Thanks to approval from the Utah Public Service Commission of a renewable energy tariff for Rocky Mountain Power, the project is due to come online in 2023 and will be one of the largest solar energy generators in the utility company’s system.
The six customers with commitments for the energy are: Salt Lake City, Park City, Summit County, Utah Valley University, Park City Mountain and Deer Valley ski resorts.
The Elektron Solar project is owned and will be constructed by D.E. Shaw Renewable Investments in collaboration with Enyo Renewable Energy, a renewable energy developer based in Utah.
Enyo and D.E. Shaw Renewable Investments will be responsible for generating more than 275 megawatt hours of energy in northern Utah via customer-driven solar capacity under construction beginning in 2021 and into 2022. A megawatt is a million watts of electricity.
UVU President Astrid Tuminez said the Tooele solar plant will provide more than 90% of the campus’ electricity needs and put the university soundly on the path of being carbon neutral by 2050.
UVU will receive about 23% of the project’s solar generation, said Frank Young, associate vice president of facilities planning for the university.
The campus’ energy needs demand about 42,000 kilowatt hours on an annual basis. The Tooele County plant will generate about 40,200 of those hours needed for yearly operations, he added.
“It’s really great,” Young said. “We have had an aggressive program to do energy savings and this feeds right into that.”
We have had an aggressive program to do energy savings and this feeds right into that.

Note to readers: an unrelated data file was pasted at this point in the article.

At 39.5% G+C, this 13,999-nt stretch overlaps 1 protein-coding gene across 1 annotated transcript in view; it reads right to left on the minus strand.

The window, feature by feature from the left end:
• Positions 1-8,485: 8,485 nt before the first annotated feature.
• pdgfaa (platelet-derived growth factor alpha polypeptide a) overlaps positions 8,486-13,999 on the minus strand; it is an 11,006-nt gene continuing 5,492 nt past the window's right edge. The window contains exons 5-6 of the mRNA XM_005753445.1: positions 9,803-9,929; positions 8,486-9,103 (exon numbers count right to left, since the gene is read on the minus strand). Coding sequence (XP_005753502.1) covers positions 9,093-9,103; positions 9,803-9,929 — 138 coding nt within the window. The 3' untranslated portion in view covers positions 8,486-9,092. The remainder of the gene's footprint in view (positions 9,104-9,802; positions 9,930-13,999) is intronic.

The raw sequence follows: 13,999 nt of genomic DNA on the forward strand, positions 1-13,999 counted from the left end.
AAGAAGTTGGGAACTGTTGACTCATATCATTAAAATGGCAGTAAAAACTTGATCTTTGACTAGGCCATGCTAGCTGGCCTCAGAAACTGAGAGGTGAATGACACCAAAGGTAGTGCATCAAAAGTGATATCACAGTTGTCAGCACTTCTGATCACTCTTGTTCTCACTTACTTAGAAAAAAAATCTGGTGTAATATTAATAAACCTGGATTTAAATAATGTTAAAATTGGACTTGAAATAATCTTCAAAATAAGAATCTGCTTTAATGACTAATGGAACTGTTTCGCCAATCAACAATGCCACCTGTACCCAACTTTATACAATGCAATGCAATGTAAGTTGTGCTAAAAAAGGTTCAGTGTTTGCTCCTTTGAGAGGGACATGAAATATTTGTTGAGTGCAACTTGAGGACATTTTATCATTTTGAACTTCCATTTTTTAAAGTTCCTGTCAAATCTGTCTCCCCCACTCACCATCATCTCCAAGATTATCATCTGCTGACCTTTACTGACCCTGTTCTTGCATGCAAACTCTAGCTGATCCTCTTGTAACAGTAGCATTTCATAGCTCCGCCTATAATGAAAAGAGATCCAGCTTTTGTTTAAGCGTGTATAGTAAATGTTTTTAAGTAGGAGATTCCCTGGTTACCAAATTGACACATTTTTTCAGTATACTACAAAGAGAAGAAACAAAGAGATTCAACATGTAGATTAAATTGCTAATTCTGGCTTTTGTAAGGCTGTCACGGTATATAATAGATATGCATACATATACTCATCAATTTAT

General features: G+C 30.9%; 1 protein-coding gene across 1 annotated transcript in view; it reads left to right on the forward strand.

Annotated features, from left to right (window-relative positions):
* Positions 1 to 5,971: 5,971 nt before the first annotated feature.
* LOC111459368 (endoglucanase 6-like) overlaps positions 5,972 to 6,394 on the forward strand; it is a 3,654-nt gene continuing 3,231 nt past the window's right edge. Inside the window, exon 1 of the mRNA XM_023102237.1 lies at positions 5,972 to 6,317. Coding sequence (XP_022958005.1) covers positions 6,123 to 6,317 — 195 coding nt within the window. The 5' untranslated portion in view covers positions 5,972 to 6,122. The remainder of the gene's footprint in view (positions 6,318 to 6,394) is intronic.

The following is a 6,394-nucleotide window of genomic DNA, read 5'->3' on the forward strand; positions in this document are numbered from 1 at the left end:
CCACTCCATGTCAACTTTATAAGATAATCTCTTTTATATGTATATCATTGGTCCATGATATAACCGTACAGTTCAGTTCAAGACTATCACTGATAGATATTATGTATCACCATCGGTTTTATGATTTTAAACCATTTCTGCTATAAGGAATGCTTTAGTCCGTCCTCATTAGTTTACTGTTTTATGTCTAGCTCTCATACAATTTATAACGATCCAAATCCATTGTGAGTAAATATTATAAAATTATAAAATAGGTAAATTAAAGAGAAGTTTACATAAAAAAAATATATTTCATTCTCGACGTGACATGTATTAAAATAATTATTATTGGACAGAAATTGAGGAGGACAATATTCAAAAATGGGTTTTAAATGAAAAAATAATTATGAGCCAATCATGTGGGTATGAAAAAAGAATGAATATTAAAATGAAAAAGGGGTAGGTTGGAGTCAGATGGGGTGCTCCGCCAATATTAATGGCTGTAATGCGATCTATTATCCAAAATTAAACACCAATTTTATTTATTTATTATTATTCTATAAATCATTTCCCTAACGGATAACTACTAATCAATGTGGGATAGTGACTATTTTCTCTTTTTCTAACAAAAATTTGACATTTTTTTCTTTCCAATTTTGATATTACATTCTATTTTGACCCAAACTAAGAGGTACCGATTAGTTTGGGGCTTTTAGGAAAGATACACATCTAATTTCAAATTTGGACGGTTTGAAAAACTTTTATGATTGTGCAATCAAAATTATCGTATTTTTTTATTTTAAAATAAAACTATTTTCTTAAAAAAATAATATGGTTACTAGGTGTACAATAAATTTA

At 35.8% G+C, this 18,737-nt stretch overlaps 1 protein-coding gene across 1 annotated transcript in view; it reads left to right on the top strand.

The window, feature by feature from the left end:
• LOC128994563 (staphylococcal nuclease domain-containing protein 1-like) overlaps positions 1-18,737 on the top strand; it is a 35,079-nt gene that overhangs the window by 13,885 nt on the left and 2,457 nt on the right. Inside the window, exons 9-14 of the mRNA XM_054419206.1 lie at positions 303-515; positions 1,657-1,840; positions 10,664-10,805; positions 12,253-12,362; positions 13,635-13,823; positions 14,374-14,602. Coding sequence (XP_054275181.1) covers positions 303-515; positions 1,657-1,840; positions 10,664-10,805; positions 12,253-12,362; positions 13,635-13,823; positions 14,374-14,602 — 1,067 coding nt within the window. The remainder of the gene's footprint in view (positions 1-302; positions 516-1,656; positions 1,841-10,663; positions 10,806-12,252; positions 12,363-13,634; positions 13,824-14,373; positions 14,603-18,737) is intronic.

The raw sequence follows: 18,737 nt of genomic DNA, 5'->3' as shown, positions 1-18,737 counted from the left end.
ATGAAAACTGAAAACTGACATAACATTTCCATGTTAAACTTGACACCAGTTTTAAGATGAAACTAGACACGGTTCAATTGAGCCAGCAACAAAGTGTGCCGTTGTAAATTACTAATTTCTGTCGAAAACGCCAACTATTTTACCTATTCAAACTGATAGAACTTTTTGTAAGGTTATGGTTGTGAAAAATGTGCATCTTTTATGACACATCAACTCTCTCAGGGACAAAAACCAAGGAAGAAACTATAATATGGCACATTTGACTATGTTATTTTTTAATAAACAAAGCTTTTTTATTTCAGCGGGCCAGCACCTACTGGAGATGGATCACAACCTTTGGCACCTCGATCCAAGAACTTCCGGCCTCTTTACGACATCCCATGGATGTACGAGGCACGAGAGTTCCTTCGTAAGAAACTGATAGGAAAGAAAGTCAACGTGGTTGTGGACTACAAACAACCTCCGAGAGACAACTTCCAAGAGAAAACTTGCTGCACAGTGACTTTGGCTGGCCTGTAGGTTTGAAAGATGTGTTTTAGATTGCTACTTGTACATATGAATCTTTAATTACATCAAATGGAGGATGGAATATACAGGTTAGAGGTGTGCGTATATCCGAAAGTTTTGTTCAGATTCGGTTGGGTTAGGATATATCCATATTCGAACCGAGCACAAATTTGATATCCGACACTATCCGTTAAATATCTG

–Frank Young, UVU associate vice president of facilities planning
Salt Lake City will be the solar plant’s largest energy recipient.
“This project is the biggest clean energy achievement Salt Lake City Corp. has made to date, but it will not be the last,” said Salt Lake City Mayor Erin Mendenhall. “We set the goal of generating 50% of our municipal power needs through clean energy and this will get us to nearly 90%.”
Mendenhall said the next goal is to achieve net 100% clean energy electricity for the entire community.
Lisa Yoder, Summit County’s sustainability manager, said the Tooele project will ultimately help county operations reduce greenhouse gas emissions by as much as 30% and also help it reach its goal of 100% renewable energy seven years ahead of the target year of 2030. Summit County accounts for just under 7% of the contract total.
The project is expected to generate 100 construction jobs and provide revenue for both Tooele County and the Utah School and Institutional Trust Lands Administration, which owns the land where the project will be sited.
The school trust lands administration is reporting an incredible surge of interest in renewable energy projects, particularly solar, across the state on parcels of land it owns.
“We have two wind leases and 23 solar leases,” said Ron Torgerson, deputy assistant director for school trust lands.
“There have been a steady flow of applications for school trust lands, which is good.”
Torgerson said those 23 applications for solar don’t include two more that are under review.
The administration, which earns revenue directed to Utah schools, will get money once a lease is secured and then additional revenue after the project is operational.
The last board of trustees expert named to serve for SITLA is a renewable energy expert expected to guide the entity into new horizons that include green hydrogen generated from solar energy production.
Torgerson has oversight of the ambitious Castle Solar lease, which offers expansive development of 450 acres that will not only include the solar features, but a canal, a power substation and more.
He said it will easily be the most efficiently used parcel of land within the administration’s portfolio once complete.
Rocky Mountain Power’s partner, D.E. Shaw Renewable Investments, has an accomplished track record in the renewable energy arena. According to its website, it has invested in more than 36 wind and solar projects, including the nation’s first offshore wind farm.
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